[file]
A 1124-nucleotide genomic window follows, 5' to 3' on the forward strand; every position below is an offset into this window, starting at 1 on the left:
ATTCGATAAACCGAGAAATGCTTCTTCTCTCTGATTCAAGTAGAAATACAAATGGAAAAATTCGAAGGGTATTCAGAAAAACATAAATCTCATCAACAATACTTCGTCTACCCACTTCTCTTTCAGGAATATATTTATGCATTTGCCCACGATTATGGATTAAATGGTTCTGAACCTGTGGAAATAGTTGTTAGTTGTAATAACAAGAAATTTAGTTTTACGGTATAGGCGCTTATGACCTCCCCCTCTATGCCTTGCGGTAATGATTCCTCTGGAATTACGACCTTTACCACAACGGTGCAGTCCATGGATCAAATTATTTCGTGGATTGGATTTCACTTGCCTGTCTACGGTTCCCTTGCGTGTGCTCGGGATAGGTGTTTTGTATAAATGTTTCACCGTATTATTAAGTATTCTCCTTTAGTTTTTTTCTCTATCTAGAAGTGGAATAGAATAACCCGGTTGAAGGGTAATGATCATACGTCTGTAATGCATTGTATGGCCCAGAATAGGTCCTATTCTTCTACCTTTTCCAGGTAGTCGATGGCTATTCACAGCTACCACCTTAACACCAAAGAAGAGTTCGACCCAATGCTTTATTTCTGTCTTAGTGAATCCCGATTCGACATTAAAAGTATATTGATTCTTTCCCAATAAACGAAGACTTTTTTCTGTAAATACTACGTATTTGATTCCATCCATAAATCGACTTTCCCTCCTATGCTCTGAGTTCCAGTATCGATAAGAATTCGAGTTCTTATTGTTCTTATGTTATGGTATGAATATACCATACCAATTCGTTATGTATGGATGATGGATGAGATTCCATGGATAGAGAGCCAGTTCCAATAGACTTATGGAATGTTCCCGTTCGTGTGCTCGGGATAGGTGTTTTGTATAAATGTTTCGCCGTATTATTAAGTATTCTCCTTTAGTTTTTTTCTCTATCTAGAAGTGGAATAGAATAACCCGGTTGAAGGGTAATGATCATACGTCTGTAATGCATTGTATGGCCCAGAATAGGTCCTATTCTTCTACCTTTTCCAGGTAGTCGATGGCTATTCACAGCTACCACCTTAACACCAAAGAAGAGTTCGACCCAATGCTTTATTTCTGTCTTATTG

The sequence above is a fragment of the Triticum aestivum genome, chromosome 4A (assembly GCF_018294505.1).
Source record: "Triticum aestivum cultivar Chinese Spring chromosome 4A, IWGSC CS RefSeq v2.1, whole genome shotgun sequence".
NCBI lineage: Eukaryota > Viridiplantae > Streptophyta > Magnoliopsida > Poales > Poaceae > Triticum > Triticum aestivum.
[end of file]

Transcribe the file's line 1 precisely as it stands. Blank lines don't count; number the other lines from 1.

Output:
A 1124-nucleotide genomic window follows, 5' to 3' on the forward strand; every position below is an offset into this window, starting at 1 on the left: